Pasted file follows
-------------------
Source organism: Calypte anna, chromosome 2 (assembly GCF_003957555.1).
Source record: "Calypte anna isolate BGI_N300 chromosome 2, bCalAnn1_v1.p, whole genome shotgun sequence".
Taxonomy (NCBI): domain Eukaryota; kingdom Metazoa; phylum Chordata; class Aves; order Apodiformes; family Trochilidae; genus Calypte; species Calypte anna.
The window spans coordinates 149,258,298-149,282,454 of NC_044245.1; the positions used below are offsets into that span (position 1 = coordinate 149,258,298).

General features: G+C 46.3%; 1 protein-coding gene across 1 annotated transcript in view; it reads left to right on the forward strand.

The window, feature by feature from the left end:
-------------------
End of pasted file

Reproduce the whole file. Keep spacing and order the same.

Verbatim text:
Source organism: Calypte anna, chromosome 2 (assembly GCF_003957555.1).
Source record: "Calypte anna isolate BGI_N300 chromosome 2, bCalAnn1_v1.p, whole genome shotgun sequence".
Taxonomy (NCBI): domain Eukaryota; kingdom Metazoa; phylum Chordata; class Aves; order Apodiformes; family Trochilidae; genus Calypte; species Calypte anna.
The window spans coordinates 149,258,298-149,282,454 of NC_044245.1; the positions used below are offsets into that span (position 1 = coordinate 149,258,298).

General features: G+C 46.3%; 1 protein-coding gene across 1 annotated transcript in view; it reads left to right on the forward strand.

The window, feature by feature from the left end: